Protecting your external hard drives

If you’re dealing with photos, videos and audio on a regular basis, you probably know by now that you need to back up everything you’re working on. We’ve all heard horror stories of someone losing months of footage because their hard drive crashed. You may even have experienced this yourself!

Make multiple copies

When you are working on a project, you should save it in at least two different locations (your computer’s hard drive and an external hard drive, for example), because you never know when technology is going to fail you (or be stolen from you, or get dropped). You don’t want to lose six months worth of footage and hard work just because you didn’t take the time to back up!

When you’re done with a published project you may think you don’t need to take as many precautions, but you do. Someone may ask you for the raw file of a photo so they can check the metadata. Someday, you may work on a project where footage you took ten years ago will come in handy.

Keep them in separate locations

Have your projects saved on at least two different hard drives, and store the hard drives in different physical locations; not your bedroom and your living room, but two different buildings. Some bigger projects are saved in three different locations (sometimes each of them in a different state or country). Some photographers put a hard drive in a safe at a bank. This may be overkill for you, but it’s something to think about.

Transportation

Keeping your drive in a padded case can prevent dust from getting inside and can help protect the drive when you’re traveling with it. However, don’t use the drive inside the case, because it can overheat. Treat your drive just like any other piece of electronic equipment and protect it from extreme heat or cold.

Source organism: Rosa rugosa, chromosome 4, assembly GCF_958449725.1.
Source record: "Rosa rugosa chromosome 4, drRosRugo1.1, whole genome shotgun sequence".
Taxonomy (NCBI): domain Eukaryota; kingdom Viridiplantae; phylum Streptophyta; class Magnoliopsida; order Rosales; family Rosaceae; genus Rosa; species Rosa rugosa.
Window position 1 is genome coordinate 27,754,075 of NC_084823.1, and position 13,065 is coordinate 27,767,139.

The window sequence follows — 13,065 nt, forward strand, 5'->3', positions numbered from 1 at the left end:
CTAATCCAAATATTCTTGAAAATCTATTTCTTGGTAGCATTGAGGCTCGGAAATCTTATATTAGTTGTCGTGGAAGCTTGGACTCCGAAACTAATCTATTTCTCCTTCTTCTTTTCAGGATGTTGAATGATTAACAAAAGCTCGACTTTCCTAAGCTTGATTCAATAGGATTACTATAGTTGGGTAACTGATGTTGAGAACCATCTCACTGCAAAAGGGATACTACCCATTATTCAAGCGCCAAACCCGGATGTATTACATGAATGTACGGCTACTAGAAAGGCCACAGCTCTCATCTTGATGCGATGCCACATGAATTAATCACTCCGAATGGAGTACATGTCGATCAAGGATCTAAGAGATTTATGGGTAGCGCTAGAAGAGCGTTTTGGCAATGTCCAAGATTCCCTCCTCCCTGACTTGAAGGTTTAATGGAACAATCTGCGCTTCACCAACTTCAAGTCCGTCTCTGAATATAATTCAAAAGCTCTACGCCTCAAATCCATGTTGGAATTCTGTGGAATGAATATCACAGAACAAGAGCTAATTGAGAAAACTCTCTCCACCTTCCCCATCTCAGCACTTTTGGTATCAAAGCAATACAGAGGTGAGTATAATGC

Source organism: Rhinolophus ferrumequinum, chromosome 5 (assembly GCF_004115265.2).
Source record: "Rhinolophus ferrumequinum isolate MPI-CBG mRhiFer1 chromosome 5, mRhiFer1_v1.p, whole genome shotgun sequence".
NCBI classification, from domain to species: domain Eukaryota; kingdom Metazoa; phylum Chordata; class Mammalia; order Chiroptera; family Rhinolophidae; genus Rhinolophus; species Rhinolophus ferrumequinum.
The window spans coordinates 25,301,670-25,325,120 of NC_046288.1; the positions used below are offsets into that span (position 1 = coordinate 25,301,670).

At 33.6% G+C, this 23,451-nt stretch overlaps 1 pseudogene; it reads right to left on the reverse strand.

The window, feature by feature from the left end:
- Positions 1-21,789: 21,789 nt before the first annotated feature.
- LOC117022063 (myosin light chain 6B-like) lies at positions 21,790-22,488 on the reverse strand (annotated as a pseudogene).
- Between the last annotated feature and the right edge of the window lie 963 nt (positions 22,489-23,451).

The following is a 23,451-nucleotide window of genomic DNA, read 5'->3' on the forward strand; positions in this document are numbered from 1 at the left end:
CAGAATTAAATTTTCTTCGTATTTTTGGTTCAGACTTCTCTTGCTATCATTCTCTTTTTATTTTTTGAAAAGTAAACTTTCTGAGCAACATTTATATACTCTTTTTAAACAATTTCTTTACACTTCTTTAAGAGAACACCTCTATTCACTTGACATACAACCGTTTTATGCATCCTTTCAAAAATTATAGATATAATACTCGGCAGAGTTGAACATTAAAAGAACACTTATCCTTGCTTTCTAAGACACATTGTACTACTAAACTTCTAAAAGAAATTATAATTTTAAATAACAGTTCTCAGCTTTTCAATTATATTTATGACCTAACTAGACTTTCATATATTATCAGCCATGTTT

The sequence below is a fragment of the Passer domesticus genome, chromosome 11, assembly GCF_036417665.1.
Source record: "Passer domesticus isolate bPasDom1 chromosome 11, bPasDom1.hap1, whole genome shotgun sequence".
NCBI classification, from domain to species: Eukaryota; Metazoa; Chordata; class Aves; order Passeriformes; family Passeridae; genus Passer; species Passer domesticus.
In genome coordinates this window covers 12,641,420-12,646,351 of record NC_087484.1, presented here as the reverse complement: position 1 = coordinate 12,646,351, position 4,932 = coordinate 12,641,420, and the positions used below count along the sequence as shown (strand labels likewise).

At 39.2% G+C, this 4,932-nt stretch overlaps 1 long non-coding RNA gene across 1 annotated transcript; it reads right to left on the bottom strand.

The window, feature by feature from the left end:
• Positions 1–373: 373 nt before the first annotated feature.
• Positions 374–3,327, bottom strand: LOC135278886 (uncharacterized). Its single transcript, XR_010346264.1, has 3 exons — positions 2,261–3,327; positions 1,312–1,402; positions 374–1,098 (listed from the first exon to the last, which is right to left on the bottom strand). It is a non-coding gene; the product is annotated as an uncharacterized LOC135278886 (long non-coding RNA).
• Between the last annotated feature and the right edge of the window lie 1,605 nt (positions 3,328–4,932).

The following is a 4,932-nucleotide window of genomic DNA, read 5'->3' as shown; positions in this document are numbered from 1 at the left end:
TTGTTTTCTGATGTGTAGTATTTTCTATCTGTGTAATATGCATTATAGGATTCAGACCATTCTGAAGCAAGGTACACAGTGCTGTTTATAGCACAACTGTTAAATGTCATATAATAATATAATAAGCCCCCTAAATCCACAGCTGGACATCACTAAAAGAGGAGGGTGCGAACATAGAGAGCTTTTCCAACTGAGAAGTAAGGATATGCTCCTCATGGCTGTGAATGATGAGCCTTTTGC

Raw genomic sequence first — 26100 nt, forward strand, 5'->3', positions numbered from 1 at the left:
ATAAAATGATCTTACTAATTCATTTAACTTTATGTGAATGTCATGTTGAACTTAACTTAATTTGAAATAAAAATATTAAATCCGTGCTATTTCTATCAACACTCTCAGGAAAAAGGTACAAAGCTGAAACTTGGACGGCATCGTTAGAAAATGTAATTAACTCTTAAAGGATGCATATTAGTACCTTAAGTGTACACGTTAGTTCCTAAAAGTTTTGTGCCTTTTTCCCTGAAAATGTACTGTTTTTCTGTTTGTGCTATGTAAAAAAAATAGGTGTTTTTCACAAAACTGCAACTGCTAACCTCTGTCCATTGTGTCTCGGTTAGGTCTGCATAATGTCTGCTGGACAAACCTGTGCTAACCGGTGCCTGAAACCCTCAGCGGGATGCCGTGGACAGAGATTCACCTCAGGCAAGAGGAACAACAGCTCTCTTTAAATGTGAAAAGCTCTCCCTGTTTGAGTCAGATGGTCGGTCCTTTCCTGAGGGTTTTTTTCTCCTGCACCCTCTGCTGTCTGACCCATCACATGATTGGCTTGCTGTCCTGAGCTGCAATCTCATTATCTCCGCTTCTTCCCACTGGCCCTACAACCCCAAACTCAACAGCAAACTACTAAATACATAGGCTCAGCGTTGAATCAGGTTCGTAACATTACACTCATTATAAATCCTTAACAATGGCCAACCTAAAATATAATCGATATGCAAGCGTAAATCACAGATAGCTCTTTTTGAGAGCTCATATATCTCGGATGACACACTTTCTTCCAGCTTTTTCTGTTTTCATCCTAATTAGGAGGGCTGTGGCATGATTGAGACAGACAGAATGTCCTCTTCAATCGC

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Working from a hard drive

Some visual journalists like to keep a smaller drive for carrying files that are currently in use, and bigger drives for archives or projects that are finished. The files from the working project can be backed up to a bigger drive often. If the only files on a working drive are current, you’ll lose less if that drive is lost or damaged.

Full hard drives

When a hard drive is full and you’re not working from it anymore, the tendency can be to forget about it, but that can be dangerous.

Hard drives should be used often so the motors inside them don’t die. There’s not a lot of information about the longevity of external hard drives.  The online backup company Backblaze published a study in 2013 on the longevity of internal hard drives: turns out, 80% of hard drives make it to four years.

It’s safer to assume that your external hard drives will last less time, as they are subject to more shocks and transfers.  Make sure to plug them in and run them on a regular basis and to back them up on newer hard drives every two to three years.

Encryption

In some situations, you may need to protect your hard drives with a password. When you’re formatting your drive, there is an option to encrypt it.

Additional backup

Another option is to back up everything in the cloud too, if you’re not dealing with a sensitive subject. Dropbox or Backblaze or other cloud services offer storage, and they take care of the server maintenance.  Be aware that if you’re shooting video, your footage will be larger files and it could be expensive to store it all online.

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